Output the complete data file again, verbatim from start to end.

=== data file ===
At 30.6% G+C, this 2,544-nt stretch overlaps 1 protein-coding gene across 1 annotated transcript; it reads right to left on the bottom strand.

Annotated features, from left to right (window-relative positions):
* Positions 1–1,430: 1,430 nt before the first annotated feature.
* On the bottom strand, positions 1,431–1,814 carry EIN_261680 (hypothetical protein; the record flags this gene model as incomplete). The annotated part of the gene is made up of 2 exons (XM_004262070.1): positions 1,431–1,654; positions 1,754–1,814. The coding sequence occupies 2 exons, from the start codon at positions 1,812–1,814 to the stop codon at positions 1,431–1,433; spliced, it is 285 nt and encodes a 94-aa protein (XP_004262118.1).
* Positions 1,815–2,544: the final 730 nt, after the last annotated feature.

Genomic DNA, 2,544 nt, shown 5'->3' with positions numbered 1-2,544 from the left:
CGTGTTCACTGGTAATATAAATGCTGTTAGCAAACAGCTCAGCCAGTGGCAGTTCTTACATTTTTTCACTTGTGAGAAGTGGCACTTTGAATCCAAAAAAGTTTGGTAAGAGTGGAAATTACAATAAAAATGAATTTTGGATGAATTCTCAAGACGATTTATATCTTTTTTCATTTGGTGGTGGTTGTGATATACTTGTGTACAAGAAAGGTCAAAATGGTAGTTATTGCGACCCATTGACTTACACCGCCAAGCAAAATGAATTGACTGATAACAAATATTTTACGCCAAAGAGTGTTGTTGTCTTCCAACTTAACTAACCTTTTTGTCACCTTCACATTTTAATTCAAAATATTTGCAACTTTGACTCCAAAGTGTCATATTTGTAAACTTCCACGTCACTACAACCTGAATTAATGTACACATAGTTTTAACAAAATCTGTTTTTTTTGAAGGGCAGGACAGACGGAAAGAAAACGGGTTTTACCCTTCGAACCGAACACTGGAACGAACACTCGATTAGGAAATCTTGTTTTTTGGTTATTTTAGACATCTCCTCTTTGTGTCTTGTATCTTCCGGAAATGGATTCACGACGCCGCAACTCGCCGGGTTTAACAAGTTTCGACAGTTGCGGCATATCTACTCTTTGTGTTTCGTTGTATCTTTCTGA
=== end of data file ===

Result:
At 30.6% G+C, this 2,544-nt stretch overlaps 1 protein-coding gene across 1 annotated transcript; it reads right to left on the bottom strand.

Annotated features, from left to right (window-relative positions):
* Positions 1–1,430: 1,430 nt before the first annotated feature.
* On the bottom strand, positions 1,431–1,814 carry EIN_261680 (hypothetical protein; the record flags this gene model as incomplete). The annotated part of the gene is made up of 2 exons (XM_004262070.1): positions 1,431–1,654; positions 1,754–1,814. The coding sequence occupies 2 exons, from the start codon at positions 1,812–1,814 to the stop codon at positions 1,431–1,433; spliced, it is 285 nt and encodes a 94-aa protein (XP_004262118.1).
* Positions 1,815–2,544: the final 730 nt, after the last annotated feature.

Genomic DNA, 2,544 nt, shown 5'->3' with positions numbered 1-2,544 from the left:
CGTGTTCACTGGTAATATAAATGCTGTTAGCAAACAGCTCAGCCAGTGGCAGTTCTTACATTTTTTCACTTGTGAGAAGTGGCACTTTGAATCCAAAAAAGTTTGGTAAGAGTGGAAATTACAATAAAAATGAATTTTGGATGAATTCTCAAGACGATTTATATCTTTTTTCATTTGGTGGTGGTTGTGATATACTTGTGTACAAGAAAGGTCAAAATGGTAGTTATTGCGACCCATTGACTTACACCGCCAAGCAAAATGAATTGACTGATAACAAATATTTTACGCCAAAGAGTGTTGTTGTCTTCCAACTTAACTAACCTTTTTGTCACCTTCACATTTTAATTCAAAATATTTGCAACTTTGACTCCAAAGTGTCATATTTGTAAACTTCCACGTCACTACAACCTGAATTAATGTACACATAGTTTTAACAAAATCTGTTTTTTTTGAAGGGCAGGACAGACGGAAAGAAAACGGGTTTTACCCTTCGAACCGAACACTGGAACGAACACTCGATTAGGAAATCTTGTTTTTTGGTTATTTTAGACATCTCCTCTTTGTGTCTTGTATCTTCCGGAAATGGATTCACGACGCCGCAACTCGCCGGGTTTAACAAGTTTCGACAGTTGCGGCATATCTACTCTTTGTGTTTCGTTGTATCTTTCTGA